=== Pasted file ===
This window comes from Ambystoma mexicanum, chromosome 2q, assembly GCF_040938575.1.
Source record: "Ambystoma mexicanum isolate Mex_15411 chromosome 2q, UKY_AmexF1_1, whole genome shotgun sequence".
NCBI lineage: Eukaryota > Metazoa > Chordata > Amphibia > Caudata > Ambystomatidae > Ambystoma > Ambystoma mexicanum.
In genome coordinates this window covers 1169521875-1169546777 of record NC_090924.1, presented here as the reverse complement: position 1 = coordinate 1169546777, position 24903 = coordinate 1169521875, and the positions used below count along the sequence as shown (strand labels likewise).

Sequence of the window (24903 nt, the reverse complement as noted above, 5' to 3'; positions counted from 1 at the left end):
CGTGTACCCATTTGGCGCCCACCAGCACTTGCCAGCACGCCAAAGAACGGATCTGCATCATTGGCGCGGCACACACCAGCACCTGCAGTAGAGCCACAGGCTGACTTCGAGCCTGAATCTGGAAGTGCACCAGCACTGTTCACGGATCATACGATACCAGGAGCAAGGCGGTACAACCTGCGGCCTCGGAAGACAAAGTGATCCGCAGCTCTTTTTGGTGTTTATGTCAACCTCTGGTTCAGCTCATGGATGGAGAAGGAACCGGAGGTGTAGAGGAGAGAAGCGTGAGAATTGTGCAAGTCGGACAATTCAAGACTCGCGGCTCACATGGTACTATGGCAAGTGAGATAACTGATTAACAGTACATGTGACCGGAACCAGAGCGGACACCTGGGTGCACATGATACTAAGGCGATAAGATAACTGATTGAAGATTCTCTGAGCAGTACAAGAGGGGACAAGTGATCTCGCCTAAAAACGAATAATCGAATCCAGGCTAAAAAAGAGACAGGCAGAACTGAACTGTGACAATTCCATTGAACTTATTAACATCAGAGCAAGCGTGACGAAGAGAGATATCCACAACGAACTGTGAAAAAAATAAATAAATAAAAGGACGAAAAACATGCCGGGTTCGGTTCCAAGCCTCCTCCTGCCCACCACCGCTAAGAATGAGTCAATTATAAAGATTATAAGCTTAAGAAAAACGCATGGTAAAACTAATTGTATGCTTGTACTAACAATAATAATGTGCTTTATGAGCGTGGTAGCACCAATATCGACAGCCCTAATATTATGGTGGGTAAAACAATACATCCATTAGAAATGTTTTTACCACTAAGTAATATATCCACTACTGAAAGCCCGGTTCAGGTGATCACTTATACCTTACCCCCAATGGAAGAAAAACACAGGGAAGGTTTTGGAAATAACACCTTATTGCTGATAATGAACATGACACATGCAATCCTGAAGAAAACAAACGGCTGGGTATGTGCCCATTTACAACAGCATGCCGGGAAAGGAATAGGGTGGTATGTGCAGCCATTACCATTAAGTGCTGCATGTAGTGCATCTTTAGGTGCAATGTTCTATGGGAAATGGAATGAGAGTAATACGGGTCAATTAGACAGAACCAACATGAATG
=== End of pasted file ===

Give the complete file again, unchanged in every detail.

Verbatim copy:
This window comes from Ambystoma mexicanum, chromosome 2q, assembly GCF_040938575.1.
Source record: "Ambystoma mexicanum isolate Mex_15411 chromosome 2q, UKY_AmexF1_1, whole genome shotgun sequence".
NCBI lineage: Eukaryota > Metazoa > Chordata > Amphibia > Caudata > Ambystomatidae > Ambystoma > Ambystoma mexicanum.
In genome coordinates this window covers 1169521875-1169546777 of record NC_090924.1, presented here as the reverse complement: position 1 = coordinate 1169546777, position 24903 = coordinate 1169521875, and the positions used below count along the sequence as shown (strand labels likewise).

Sequence of the window (24903 nt, the reverse complement as noted above, 5' to 3'; positions counted from 1 at the left end):
CGTGTACCCATTTGGCGCCCACCAGCACTTGCCAGCACGCCAAAGAACGGATCTGCATCATTGGCGCGGCACACACCAGCACCTGCAGTAGAGCCACAGGCTGACTTCGAGCCTGAATCTGGAAGTGCACCAGCACTGTTCACGGATCATACGATACCAGGAGCAAGGCGGTACAACCTGCGGCCTCGGAAGACAAAGTGATCCGCAGCTCTTTTTGGTGTTTATGTCAACCTCTGGTTCAGCTCATGGATGGAGAAGGAACCGGAGGTGTAGAGGAGAGAAGCGTGAGAATTGTGCAAGTCGGACAATTCAAGACTCGCGGCTCACATGGTACTATGGCAAGTGAGATAACTGATTAACAGTACATGTGACCGGAACCAGAGCGGACACCTGGGTGCACATGATACTAAGGCGATAAGATAACTGATTGAAGATTCTCTGAGCAGTACAAGAGGGGACAAGTGATCTCGCCTAAAAACGAATAATCGAATCCAGGCTAAAAAAGAGACAGGCAGAACTGAACTGTGACAATTCCATTGAACTTATTAACATCAGAGCAAGCGTGACGAAGAGAGATATCCACAACGAACTGTGAAAAAAATAAATAAATAAAAGGACGAAAAACATGCCGGGTTCGGTTCCAAGCCTCCTCCTGCCCACCACCGCTAAGAATGAGTCAATTATAAAGATTATAAGCTTAAGAAAAACGCATGGTAAAACTAATTGTATGCTTGTACTAACAATAATAATGTGCTTTATGAGCGTGGTAGCACCAATATCGACAGCCCTAATATTATGGTGGGTAAAACAATACATCCATTAGAAATGTTTTTACCACTAAGTAATATATCCACTACTGAAAGCCCGGTTCAGGTGATCACTTATACCTTACCCCCAATGGAAGAAAAACACAGGGAAGGTTTTGGAAATAACACCTTATTGCTGATAATGAACATGACACATGCAATCCTGAAGAAAACAAACGGCTGGGTATGTGCCCATTTACAACAGCATGCCGGGAAAGGAATAGGGTGGTATGTGCAGCCATTACCATTAAGTGCTGCATGTAGTGCATCTTTAGGTGCAATGTTCTATGGGAAATGGAATGAGAGTAATACGGGTCAATTAGACAGAACCAACATGAATG